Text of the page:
Sup­port for singer in as­sault law­suit

The Denver Post - - PERSPECTIVE -

I read with great ap­pre­ci­a­tion your ed­i­to­rial in sup­port of Tay­lor Swift’s de­ci­sion not to set­tle the law­suit brought against her by a ra­dio talk show host.

One of the things that struck me most as the newly elected district at­tor­ney for Den­ver is the num­ber of sex­ual as­sault cases that we file. Granted, Ms. Swift did not re­port the in­ci­dent to law en­force­ment, but her will­ing­ness to stand up to al­leged sex­ual abuse is com­mend­able and will hope­fully en­cour­age other women who have suf­fered un­wanted sex­ual in­dig­ni­ties to come for­ward.

As your ed­i­to­rial pointed out, it is em­bar­rass­ing and dif­fi­cult for vic­tims of this type of be­hav­ior to re­port and go through the com­pli­cated crim­i­nal jus­tice sys­tem. Some may say, what’s the big deal — a hand up the skirt? An un­wanted hand up the skirt and a grab of the bot­tom is sex­ual as­sault and should be ac­knowl­edged as such whether you are an in­ter­na­tional su­per­star or any wo­man.

I urge all women to make crim­i­nal re­ports in these sit­u­a­tions. Without coura­geous women re­port­ing, these crimes will con­tinue. Ku­dos to Tay­lor Swift for say­ing she won’t put up with this be­hav­ior and to The Den­ver Post for rec­og­niz­ing it.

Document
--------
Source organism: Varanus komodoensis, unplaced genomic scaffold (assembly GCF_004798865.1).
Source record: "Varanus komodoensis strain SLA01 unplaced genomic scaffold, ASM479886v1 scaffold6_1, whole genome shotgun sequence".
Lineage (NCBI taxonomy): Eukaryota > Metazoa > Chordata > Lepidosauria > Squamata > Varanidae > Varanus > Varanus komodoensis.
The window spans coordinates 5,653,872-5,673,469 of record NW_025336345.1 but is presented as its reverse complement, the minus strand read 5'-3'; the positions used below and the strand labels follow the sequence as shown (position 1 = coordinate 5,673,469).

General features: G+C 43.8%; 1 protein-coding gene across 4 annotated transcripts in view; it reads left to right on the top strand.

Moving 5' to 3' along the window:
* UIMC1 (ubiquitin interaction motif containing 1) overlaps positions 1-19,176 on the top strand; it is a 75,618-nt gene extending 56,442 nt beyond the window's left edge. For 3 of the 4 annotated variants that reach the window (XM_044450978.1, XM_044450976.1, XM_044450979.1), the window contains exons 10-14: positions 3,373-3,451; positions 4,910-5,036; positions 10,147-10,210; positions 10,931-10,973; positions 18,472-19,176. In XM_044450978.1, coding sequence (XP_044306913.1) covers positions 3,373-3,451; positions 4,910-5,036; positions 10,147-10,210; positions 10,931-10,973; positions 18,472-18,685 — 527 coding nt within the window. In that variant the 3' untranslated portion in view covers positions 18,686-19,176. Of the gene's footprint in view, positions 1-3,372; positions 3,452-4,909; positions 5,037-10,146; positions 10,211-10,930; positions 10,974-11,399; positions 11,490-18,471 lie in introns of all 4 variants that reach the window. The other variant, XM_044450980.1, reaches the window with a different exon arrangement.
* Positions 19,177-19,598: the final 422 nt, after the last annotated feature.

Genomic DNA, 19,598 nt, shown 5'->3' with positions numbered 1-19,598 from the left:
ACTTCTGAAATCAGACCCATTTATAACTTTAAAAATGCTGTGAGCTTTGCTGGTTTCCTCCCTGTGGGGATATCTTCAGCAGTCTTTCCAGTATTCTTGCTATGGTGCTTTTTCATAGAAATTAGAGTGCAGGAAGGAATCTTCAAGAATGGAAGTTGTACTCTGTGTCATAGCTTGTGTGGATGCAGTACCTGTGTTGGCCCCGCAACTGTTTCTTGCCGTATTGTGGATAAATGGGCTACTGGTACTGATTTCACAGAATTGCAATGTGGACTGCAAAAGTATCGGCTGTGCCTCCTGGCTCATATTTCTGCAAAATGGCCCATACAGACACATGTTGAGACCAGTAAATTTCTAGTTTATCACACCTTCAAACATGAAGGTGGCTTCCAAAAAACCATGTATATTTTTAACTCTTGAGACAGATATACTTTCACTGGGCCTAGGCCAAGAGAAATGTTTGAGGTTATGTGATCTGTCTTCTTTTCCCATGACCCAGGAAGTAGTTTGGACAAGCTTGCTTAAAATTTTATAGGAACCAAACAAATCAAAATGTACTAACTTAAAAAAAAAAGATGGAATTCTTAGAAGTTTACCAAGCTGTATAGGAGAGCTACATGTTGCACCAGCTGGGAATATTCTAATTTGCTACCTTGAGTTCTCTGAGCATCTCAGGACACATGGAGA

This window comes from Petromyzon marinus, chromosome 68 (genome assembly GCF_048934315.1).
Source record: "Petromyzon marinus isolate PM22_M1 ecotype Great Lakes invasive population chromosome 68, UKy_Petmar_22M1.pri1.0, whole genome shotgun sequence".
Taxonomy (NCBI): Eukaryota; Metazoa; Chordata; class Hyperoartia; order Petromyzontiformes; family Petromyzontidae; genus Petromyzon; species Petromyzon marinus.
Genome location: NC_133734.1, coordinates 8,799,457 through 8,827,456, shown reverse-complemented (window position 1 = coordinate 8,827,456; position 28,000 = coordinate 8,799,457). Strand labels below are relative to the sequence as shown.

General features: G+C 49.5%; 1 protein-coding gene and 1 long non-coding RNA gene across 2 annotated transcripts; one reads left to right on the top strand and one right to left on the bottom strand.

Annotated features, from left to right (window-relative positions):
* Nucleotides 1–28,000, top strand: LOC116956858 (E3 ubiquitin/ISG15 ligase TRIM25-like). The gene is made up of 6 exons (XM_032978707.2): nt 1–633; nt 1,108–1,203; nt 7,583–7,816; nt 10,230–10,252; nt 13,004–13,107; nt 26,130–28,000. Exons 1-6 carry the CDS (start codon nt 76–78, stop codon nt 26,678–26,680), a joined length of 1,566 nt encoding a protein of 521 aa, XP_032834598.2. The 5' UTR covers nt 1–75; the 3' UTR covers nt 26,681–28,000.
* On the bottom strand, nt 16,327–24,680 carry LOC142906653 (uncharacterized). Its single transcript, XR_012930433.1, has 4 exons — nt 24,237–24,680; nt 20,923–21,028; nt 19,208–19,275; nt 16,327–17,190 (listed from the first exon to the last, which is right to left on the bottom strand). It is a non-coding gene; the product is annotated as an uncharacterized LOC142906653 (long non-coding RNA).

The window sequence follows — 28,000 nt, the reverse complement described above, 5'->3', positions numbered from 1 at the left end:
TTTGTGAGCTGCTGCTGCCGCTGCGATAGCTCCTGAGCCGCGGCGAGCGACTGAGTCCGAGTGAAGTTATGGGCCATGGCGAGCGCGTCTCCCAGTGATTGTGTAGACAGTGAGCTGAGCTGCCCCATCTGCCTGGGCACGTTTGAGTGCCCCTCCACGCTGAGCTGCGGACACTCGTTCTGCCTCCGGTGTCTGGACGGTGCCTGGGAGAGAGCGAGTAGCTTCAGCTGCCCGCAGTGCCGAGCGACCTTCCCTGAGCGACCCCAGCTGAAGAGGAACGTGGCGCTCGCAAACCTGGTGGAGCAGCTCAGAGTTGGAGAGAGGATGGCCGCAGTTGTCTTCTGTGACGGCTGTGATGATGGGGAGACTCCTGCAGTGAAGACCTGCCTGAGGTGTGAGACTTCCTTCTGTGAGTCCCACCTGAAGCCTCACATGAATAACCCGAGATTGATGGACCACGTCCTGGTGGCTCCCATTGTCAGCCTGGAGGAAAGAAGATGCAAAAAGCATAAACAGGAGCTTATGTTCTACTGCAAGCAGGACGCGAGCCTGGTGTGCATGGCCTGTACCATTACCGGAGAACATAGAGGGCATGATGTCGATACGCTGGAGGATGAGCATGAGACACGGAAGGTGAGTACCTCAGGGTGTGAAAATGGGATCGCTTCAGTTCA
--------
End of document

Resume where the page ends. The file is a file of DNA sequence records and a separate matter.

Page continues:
Beth Mc­cann, Den­ver

The writer is district at­tor­ney of Den­ver.

Tay­lor Swift is so brave to con­front her al­leged as­sailant. It sad­dens me that any­one could sex­u­ally as­sault some­one in the first place, but then have the com­plete au­dac­ity to com­pound the wrong they did to the vic­tim by su­ing them.

It also dis­gusts me that so many make crude jokes about Swift’s or­deal. It is pre­cisely this kind of mean-spir­ited at­ti­tude that makes judges and ju­ries dis­mis­sive of vic­tims’ tes­ti­mony. It also dis­cour­ages vic­tims from even re­port­ing the crime, know­ing they could be blamed and ridiculed, rather than given the trust and sup­port that they de­serve.

I am a 54-year-old man, so I am not the typ­i­cal “Swiftie,” but I am a huge fan, not just be­cause of her amaz­ing tal­ent, but be­cause of the won­der­ful and in­spi­ra­tional per­son that she is. She has helped me cope with men­tal ill­ness, in­clud­ing PTSD, due to be­ing mo­lested as a child.

Brian Keith Hen­drick­son, Min­neapo­lis

The Post ed­i­to­rial prais­ing Tay­lor Swift’s stand re­gard­ing her own­er­ship of her body re­minds me of ba­sic train­ing in the Army.

While the drill in­struc­tors yelled and drove us without end, they also re­spected that part of us. When in­spect­ing our uni­forms while we stood at rigid at­ten­tion in for­ma­tion they would ask “May I touch you?” be­fore straight­en­ing or re­ar­rang­ing. It was un­think­able that we would de­cline, of course, but it sent a clear mes­sage of def­er­ence and bound­aries.

Re­gard­less of the facts in the Swift case, the mes­sage to be learned is the same: re­spect.

Harry Puncec, Lake­wood

Den­ver Post file

Tay­lor Swift per­forms at the Pepsi Cen­ter in Den­ver on June 2, 2013. Swift is be­ing sued by for­mer Boul­der ra­dio host David Mueller, who lost his job af­ter she ac­cused him of grop­ing her be­fore the con­cert.

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